This is a series highlighting folks who identify as Radical Doulas. Are you interested in being part of the series? Go here to provide your responses to the profile questions and I’ll include you!
About Kira Kim: I am Mama to two awesome kids who are 3 and 1 and I live on the North Shore about 20 miles north of Boston. I am a labor doula, lactation educator and placenta encapsulation specialist. I am also a student midwife through the Massachusetts Midwives Alliance and loving every minute. Society likes to put us in boxes. I hate it and break out constantly. But if I had to be put in boxes, these would be them and of these I’m the most proud: I’m a wife, a Mama, an existentialist. A doula, a lactation educator and a student midwife. A biology nerd, lover of placentas, and an extroverted introvert. A cellist, an open-minded individual and an all around hypocritical oxymoron. Find Kira on the web, on facebook, or via email: email@example.com.
What inspired you to become a doula?
My first birth was traumatic in so many ways. I was uninformed going into it and didn’t have a strong support system. I was bullied by staff and since I had no knowledge that could cement me to the floor, I lost my ground. My second birth was amazing. There was so much of it that was similar to my first. But my support system was out of this world and with me the whole entire time. They left me when I wanted to retreat. They gathered around me when I felt that I didn’t have the strength to go on. I want every woman to experience this feeling of being so radiant and so warm and so powerful in the company of Wise Women.
Why do you identify with the term radical doula?
There are so many definitions of the word radical. The one that comes to mind quickly for most is going against the grain, following policies of extreme change, etc.
I prefer this one (from Merriam Webster): designed to remove the root of a disease or all diseased and potentially diseased tissue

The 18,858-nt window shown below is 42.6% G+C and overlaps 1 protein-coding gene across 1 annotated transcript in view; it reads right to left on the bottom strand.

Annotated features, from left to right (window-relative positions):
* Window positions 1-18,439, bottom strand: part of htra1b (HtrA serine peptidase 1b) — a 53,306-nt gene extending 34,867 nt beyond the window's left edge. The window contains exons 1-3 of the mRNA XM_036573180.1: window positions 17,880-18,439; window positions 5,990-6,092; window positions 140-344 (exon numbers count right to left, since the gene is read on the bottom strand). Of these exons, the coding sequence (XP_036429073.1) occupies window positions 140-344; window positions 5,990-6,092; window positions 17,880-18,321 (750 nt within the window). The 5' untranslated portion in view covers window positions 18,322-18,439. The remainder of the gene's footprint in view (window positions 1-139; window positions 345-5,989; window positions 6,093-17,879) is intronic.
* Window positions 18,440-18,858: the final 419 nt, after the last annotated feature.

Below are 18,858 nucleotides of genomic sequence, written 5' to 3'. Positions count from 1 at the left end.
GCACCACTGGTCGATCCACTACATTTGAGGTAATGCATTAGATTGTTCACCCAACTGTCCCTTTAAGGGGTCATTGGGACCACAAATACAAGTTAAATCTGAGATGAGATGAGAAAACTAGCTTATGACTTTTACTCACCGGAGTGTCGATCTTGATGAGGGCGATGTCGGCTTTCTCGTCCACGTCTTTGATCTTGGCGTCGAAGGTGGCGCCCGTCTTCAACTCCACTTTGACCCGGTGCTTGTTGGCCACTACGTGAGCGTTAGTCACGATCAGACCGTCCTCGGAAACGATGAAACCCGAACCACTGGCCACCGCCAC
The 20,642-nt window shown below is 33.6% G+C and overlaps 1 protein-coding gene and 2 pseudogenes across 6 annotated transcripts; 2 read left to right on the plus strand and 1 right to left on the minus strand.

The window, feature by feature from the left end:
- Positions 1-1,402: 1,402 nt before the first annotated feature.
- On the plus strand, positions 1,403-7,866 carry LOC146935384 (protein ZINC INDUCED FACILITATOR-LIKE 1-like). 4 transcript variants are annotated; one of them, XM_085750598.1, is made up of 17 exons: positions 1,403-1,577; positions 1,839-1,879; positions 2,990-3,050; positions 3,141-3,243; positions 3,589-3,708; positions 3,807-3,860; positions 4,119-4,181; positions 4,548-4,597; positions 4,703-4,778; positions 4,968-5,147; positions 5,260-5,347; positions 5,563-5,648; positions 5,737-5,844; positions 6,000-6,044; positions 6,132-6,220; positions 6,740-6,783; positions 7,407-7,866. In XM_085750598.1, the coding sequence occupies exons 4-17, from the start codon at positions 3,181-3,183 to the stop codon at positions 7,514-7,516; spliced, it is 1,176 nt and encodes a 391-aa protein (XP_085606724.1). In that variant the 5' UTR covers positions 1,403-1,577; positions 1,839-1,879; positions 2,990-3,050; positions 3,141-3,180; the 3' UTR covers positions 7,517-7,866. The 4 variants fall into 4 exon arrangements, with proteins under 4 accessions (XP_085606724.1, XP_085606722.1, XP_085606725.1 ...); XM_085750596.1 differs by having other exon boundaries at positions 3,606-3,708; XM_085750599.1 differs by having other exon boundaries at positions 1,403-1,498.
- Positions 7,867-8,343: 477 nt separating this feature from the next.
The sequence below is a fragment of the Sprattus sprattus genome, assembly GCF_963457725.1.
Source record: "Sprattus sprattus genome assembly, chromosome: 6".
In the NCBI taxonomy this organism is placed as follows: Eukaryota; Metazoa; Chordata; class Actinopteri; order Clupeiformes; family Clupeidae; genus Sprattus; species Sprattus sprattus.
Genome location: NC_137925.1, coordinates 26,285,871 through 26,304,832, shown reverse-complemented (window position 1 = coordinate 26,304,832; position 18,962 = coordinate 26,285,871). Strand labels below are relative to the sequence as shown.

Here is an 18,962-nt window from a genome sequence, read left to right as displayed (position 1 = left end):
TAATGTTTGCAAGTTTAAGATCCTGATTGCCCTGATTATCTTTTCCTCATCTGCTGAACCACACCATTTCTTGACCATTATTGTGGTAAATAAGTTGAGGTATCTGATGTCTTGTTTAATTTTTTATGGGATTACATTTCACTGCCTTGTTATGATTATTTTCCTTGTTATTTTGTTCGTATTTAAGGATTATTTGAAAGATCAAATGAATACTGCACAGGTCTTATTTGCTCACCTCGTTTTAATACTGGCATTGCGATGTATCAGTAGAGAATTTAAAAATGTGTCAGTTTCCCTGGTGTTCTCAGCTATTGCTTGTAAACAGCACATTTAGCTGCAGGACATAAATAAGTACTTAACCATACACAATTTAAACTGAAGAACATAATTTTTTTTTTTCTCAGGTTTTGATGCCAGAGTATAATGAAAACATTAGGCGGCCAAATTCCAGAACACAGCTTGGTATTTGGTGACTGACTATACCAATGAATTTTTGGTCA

The current medical system, in my frank opinion, is a diseased tissue. In order to change the face of maternal care in this country, we not only need to treat the effects, but remove the disease itself. Changing women’s views on their abilities and the abilities of their bodies is big for me. We are taught that are bodies are flawed (this is the effect of the medicalization of birth). If every birthing woman could have a doula and we could form the lost community of women who teach younger women, the trickle down effect of the medicalization of birth could be stopped. Then we could get to the diseased tissue which, in my opinion, is a combination of liability insurance costs and a lot of kiss arse policies that save practitioners while hurting women.
What is your doula philosophy and how does it fit into your broader political beliefs?
My philosophy is that your body knows that it is doing and that forming a community of women is an empowering way to come to an understanding of who you are. This fits into my broader views that interpersonal relationships have been completely destroyed and greed and corporations (*cough* pharma *cough*) are ruining us mind, body, and spirit.
What is your favorite thing about being a doula?
It’s humbling and awe-inspiring. Being invited into one of the most intimate and personal times in a woman’s life is humbling on a level that I’ve never experienced.
If you could change one thing about the experience of pregnancy and birth, what would it be?
That it be owned by the woman experiencing it. Not a doctor. Not a book. Not a company. By you. You are the owner of your body.